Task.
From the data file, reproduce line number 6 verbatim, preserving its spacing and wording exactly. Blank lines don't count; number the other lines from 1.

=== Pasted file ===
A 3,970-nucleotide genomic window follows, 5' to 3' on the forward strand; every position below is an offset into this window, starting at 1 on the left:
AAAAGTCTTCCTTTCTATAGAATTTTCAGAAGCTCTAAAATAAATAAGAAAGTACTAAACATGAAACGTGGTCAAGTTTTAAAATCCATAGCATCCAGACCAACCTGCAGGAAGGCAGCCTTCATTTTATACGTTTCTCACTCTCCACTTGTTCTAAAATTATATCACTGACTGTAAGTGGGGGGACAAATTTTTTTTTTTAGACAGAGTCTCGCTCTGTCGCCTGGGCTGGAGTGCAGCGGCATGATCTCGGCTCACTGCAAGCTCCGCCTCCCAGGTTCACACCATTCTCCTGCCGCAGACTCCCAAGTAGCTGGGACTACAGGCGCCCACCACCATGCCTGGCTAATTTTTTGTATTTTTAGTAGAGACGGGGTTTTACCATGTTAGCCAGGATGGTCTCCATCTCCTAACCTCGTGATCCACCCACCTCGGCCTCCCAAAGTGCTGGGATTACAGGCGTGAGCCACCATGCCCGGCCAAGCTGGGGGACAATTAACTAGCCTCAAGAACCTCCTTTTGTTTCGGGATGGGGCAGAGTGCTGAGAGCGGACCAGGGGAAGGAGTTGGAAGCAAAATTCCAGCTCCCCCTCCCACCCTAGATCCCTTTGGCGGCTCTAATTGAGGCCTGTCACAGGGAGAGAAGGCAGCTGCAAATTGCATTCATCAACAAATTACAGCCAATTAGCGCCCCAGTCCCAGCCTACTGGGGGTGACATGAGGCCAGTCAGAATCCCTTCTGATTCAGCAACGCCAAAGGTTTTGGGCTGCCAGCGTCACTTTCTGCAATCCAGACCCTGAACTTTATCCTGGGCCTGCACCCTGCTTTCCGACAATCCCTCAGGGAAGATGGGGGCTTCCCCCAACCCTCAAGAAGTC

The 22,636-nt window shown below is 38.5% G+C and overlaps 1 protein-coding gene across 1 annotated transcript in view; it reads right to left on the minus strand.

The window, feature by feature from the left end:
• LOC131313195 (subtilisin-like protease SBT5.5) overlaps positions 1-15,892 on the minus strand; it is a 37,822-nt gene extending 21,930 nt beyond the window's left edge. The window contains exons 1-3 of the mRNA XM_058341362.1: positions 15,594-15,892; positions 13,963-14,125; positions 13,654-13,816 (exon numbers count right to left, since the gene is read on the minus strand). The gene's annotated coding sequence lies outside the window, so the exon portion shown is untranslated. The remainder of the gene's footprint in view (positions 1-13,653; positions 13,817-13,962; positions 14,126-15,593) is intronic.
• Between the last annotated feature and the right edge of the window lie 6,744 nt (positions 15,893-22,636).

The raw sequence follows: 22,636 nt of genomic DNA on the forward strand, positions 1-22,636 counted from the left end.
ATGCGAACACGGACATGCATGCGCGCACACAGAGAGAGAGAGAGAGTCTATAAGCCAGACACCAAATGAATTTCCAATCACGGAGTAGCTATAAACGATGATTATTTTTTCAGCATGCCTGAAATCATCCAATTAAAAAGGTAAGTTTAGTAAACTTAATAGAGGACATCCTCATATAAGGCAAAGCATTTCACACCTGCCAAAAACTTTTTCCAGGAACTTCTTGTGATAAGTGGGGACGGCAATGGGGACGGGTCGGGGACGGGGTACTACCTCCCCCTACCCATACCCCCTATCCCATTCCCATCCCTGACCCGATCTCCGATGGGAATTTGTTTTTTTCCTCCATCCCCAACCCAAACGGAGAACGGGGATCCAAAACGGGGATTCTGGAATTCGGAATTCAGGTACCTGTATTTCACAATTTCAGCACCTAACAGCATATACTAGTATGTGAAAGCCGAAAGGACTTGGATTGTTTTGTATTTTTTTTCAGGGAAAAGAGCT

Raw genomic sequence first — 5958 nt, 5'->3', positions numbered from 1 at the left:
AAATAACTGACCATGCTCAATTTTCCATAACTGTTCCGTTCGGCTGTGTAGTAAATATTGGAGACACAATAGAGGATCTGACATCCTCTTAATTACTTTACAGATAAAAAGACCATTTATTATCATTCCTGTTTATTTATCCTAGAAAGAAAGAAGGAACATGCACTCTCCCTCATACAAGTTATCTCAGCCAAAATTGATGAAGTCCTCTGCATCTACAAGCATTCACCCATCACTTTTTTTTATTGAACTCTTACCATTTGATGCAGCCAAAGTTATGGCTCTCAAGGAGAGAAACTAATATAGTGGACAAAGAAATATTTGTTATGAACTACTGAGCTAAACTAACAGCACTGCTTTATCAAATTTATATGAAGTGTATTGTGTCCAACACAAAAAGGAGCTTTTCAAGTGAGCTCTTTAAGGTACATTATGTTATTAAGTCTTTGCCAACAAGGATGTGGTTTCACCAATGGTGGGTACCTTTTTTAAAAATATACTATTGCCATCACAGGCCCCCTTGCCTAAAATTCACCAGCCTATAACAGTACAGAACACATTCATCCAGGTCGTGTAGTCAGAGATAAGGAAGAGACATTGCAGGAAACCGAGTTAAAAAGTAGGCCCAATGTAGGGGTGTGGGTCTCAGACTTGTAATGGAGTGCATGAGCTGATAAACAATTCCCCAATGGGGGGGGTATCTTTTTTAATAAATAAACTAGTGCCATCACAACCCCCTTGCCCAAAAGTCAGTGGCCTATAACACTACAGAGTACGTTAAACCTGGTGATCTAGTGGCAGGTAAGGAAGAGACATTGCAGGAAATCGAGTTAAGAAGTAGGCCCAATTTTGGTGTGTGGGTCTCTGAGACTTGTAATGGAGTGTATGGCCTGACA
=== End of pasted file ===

• Between the last annotated feature and the right edge of the window lie 6,744 nt (positions 15,893-22,636).